by Stormy on August 12, 2001
The question is where do marmots come from and, perhaps more importantly, how do they get on the web. A good story should always be started at the beginning.
As I sit at the computer, my furry paws racing across the keyboard, I have to consider the puzzlement of the reader as they contemplate reading a log written by a marmot. Most people don't even know what a marmot is! Explaining marmots is a topic for a different article, though. In this one, to get the ball rolling, I feel I should share how I came to be sitting at a desk.
I never really had great aspirations. I was perfectly happy living on one of the ridges of Mount Ida in the Rocky Mountain National Park. Being a marmot is a pretty easy job. You roll out of your burrow when it gets light out, gorge on the local vegetation, sun yourself and get back home before its gets dark. When winter comes and snow falls, you manage to squeeze your butt down into the burrow and take a winter-long nap. Marmots hibernate. That's a part of the job. The butt gets big gorging in the summer and when you wake up in the spring, you're half the marmot you used to be. Hibernation is the toughest part of the job.
Throughout the summer I witnessed hundreds of human tourists wandering up the trail, trying to reach Mount Ida, the peak of which is at 12,880 feet above the sea level. Sitting on my rock I got to see a lot of gasping tourists wandering by and it wasn't the beauty of the majestic Rocky Mountains that most of them were gasping at. My home was 2.1 miles above sea level. Air up at this elevation is pretty thin (60-65% of sea level) and the exertion of hiking up a steep mountain catches up to inexperienced tourists pretty quickly. A lot of people who try to make the summit turn back long before they reach it. This is not an easy hike.
Adding to the complexity of the hike is Colorado weather. This high up you can get snow in the summer and as a rule, on most afternoons, the skies will open up with a short downburst that will wash the hardiest of adventurers back down the mountain. It's best to try to make the summit in the morning, but vacationing tourists love to sleep in and there's a price to pay for that.
The other marmots and I would sit on the outcropping that is a part of our home and watch people shuffle by. We'd make bets on which ones would be coming back unsuccessful. Most of the time it was pretty easy to tell. Big fat tourists who think they can take on the wilderness are more often suitable snacks for the bears and the mountain lions. Most of these, though, turn back as soon as they clear the tree line and get a good look at what they will be in for.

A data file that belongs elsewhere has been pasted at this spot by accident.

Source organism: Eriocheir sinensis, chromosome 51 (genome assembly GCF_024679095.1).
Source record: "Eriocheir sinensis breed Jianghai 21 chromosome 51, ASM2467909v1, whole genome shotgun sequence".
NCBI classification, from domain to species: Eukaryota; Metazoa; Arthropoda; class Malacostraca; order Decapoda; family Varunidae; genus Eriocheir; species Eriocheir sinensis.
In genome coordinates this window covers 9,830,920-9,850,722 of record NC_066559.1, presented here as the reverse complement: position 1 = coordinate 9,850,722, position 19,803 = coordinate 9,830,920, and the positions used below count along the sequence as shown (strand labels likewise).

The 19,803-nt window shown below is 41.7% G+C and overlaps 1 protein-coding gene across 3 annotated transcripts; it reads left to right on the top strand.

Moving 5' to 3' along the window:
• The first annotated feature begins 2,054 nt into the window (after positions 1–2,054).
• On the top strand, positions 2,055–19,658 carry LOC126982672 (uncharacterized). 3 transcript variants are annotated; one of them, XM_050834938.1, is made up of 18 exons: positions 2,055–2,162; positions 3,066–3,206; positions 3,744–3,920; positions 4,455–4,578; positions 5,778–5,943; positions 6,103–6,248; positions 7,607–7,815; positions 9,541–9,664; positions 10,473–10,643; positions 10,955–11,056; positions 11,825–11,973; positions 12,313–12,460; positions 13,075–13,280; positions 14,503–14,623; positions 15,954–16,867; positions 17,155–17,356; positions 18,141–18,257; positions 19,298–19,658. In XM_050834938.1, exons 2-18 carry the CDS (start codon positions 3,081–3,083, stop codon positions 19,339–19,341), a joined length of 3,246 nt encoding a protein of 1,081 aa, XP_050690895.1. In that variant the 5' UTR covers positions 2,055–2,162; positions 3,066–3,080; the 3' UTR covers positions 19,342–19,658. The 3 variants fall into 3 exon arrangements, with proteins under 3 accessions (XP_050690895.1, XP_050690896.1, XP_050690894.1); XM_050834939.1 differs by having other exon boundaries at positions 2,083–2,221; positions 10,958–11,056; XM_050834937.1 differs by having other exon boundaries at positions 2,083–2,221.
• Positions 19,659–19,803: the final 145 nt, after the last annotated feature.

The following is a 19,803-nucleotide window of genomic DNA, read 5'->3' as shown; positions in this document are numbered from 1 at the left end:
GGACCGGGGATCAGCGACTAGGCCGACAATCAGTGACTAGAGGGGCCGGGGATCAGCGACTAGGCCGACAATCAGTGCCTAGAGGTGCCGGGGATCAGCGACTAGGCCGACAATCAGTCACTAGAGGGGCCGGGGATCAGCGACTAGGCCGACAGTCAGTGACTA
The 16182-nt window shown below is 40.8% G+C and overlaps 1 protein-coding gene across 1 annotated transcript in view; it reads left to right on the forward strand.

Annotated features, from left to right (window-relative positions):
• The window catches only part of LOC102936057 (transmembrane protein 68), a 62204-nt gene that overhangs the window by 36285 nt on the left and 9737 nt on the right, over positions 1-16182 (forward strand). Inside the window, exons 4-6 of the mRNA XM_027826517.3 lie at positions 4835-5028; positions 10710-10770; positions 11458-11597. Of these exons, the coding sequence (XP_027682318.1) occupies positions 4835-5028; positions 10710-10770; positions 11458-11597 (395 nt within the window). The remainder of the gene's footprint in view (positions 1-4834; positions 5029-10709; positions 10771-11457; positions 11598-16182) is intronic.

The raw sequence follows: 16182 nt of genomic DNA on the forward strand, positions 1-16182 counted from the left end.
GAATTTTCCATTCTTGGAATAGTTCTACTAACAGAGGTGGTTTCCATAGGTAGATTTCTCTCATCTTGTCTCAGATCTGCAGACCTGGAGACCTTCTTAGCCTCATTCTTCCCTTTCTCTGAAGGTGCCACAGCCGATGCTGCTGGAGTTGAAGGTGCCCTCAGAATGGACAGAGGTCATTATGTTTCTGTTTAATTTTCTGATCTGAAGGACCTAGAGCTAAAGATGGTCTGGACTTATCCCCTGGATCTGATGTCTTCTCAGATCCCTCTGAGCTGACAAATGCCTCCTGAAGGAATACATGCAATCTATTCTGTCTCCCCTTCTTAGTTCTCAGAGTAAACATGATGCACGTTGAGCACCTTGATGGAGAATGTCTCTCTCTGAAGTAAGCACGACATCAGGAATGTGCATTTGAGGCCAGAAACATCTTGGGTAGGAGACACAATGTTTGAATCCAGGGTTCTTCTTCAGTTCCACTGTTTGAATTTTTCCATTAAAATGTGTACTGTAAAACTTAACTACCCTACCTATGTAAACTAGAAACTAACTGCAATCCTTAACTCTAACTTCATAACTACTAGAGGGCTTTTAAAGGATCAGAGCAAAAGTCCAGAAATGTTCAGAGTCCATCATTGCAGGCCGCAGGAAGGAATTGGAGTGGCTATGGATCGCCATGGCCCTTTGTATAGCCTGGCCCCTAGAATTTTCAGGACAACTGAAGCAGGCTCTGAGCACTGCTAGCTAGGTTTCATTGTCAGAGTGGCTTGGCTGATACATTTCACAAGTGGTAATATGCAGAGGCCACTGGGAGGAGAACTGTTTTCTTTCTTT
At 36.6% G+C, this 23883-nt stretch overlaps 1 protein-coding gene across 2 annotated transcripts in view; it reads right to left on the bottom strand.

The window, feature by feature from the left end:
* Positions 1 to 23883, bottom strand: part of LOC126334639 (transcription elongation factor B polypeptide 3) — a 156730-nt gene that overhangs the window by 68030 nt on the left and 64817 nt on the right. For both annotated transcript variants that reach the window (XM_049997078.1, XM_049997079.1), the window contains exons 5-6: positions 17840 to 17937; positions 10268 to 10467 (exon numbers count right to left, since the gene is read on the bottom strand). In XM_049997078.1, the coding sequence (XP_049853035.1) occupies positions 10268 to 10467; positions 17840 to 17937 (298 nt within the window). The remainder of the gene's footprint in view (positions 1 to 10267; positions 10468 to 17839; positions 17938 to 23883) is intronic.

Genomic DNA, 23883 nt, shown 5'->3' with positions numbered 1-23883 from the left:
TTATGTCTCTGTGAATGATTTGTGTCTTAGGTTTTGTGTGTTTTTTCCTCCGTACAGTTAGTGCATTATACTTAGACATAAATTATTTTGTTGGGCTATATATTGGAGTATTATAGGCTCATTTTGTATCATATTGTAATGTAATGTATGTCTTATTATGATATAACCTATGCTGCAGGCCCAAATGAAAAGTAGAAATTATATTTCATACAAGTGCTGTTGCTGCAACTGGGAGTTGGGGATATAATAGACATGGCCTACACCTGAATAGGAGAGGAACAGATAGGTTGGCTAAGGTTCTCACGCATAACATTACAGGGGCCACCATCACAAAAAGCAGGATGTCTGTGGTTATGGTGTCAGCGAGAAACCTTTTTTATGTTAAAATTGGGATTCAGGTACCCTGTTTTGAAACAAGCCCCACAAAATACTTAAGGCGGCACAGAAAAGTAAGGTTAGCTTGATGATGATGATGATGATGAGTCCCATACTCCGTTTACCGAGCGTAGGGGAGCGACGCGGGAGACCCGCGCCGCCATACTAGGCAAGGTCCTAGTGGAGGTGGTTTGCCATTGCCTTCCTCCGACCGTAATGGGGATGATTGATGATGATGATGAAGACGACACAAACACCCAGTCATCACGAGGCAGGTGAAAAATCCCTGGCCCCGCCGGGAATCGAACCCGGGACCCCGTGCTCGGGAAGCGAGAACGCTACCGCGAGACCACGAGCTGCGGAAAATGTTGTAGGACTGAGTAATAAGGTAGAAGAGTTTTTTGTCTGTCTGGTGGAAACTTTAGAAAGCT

Past the initial steep ascent through the woods, the trail to Mount Ida closely follows the up and down terrain of the Continental Divide. It winds past my burrow and heads out into the parts of the wilderness that I never visited. Those places are too far, too high and too exposed to the eyes of the predators. The final leg of the journey to the top of Mount Ida is up a steep rocky slope. This is perhaps the toughest part of the journey and those who were not overcome by the steep ascent of the first leg and the endurance draining second leg, will often turn back when they realize that they must overcome a huge boulder field that reaches high into the sky. Of the hundreds who may attempt this hike each day, only dozens actually succeed in seeing the vast wilderness of the northern portion of the Rocky Mountain National Park from atop Mount Ida.
Today was a slow day on the mountain. The morning was warm and sunny, but not a lot of people made their way up the mountain. It was around mid-day when I witnessed a group heading up the trail. They looked fairly fit and stood a good chance, so no one really bet against their ability to make it to the top, but off to the north there was cloud cover and based on prior weather experience it was easy to tell that there was a storm coming. Tourists. They were going to get some excitement out of their hike!